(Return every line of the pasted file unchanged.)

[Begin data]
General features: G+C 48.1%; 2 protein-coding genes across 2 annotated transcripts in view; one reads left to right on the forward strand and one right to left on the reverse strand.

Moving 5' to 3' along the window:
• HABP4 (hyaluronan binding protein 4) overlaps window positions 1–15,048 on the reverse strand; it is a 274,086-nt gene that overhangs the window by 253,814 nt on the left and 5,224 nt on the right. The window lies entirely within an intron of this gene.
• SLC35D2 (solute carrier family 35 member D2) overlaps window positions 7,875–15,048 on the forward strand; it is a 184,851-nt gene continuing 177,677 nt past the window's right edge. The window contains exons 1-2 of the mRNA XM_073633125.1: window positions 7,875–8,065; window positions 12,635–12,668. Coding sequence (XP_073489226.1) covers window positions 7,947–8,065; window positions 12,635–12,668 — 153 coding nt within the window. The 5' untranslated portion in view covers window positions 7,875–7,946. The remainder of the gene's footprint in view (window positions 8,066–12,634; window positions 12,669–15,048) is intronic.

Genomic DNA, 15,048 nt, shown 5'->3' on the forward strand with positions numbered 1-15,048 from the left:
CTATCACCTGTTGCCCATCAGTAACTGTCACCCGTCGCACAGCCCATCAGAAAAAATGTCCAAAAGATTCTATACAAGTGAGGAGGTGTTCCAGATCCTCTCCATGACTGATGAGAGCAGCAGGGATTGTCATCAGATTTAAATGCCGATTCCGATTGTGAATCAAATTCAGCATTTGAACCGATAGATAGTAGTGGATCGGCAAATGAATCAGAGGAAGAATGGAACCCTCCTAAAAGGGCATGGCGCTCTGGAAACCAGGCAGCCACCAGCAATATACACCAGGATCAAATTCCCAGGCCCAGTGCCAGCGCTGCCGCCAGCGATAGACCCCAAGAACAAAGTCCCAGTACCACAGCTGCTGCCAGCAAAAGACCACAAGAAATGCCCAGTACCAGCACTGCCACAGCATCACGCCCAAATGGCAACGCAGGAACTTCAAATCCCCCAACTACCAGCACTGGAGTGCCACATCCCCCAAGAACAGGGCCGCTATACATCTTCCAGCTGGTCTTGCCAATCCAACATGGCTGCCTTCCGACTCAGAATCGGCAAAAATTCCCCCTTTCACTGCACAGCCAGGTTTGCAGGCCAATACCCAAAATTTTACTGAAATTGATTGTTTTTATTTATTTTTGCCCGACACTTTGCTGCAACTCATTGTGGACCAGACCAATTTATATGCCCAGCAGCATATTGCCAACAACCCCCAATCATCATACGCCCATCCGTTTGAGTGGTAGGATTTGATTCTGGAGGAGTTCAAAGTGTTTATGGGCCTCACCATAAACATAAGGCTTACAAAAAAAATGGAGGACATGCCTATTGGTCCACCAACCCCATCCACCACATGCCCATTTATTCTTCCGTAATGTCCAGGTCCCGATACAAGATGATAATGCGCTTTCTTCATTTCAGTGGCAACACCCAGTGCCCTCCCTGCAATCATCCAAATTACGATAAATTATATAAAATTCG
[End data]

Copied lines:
General features: G+C 48.1%; 2 protein-coding genes across 2 annotated transcripts in view; one reads left to right on the forward strand and one right to left on the reverse strand.

Moving 5' to 3' along the window:
• HABP4 (hyaluronan binding protein 4) overlaps window positions 1–15,048 on the reverse strand; it is a 274,086-nt gene that overhangs the window by 253,814 nt on the left and 5,224 nt on the right. The window lies entirely within an intron of this gene.
• SLC35D2 (solute carrier family 35 member D2) overlaps window positions 7,875–15,048 on the forward strand; it is a 184,851-nt gene continuing 177,677 nt past the window's right edge. The window contains exons 1-2 of the mRNA XM_073633125.1: window positions 7,875–8,065; window positions 12,635–12,668. Coding sequence (XP_073489226.1) covers window positions 7,947–8,065; window positions 12,635–12,668 — 153 coding nt within the window. The 5' untranslated portion in view covers window positions 7,875–7,946. The remainder of the gene's footprint in view (window positions 8,066–12,634; window positions 12,669–15,048) is intronic.

Genomic DNA, 15,048 nt, shown 5'->3' on the forward strand with positions numbered 1-15,048 from the left:
CTATCACCTGTTGCCCATCAGTAACTGTCACCCGTCGCACAGCCCATCAGAAAAAATGTCCAAAAGATTCTATACAAGTGAGGAGGTGTTCCAGATCCTCTCCATGACTGATGAGAGCAGCAGGGATTGTCATCAGATTTAAATGCCGATTCCGATTGTGAATCAAATTCAGCATTTGAACCGATAGATAGTAGTGGATCGGCAAATGAATCAGAGGAAGAATGGAACCCTCCTAAAAGGGCATGGCGCTCTGGAAACCAGGCAGCCACCAGCAATATACACCAGGATCAAATTCCCAGGCCCAGTGCCAGCGCTGCCGCCAGCGATAGACCCCAAGAACAAAGTCCCAGTACCACAGCTGCTGCCAGCAAAAGACCACAAGAAATGCCCAGTACCAGCACTGCCACAGCATCACGCCCAAATGGCAACGCAGGAACTTCAAATCCCCCAACTACCAGCACTGGAGTGCCACATCCCCCAAGAACAGGGCCGCTATACATCTTCCAGCTGGTCTTGCCAATCCAACATGGCTGCCTTCCGACTCAGAATCGGCAAAAATTCCCCCTTTCACTGCACAGCCAGGTTTGCAGGCCAATACCCAAAATTTTACTGAAATTGATTGTTTTTATTTATTTTTGCCCGACACTTTGCTGCAACTCATTGTGGACCAGACCAATTTATATGCCCAGCAGCATATTGCCAACAACCCCCAATCATCATACGCCCATCCGTTTGAGTGGTAGGATTTGATTCTGGAGGAGTTCAAAGTGTTTATGGGCCTCACCATAAACATAAGGCTTACAAAAAAAATGGAGGACATGCCTATTGGTCCACCAACCCCATCCACCACATGCCCATTTATTCTTCCGTAATGTCCAGGTCCCGATACAAGATGATAATGCGCTTTCTTCATTTCAGTGGCAACACCCAGTGCCCTCCCTGCAATCATCCAAATTACGATAAATTATATAAAATTCG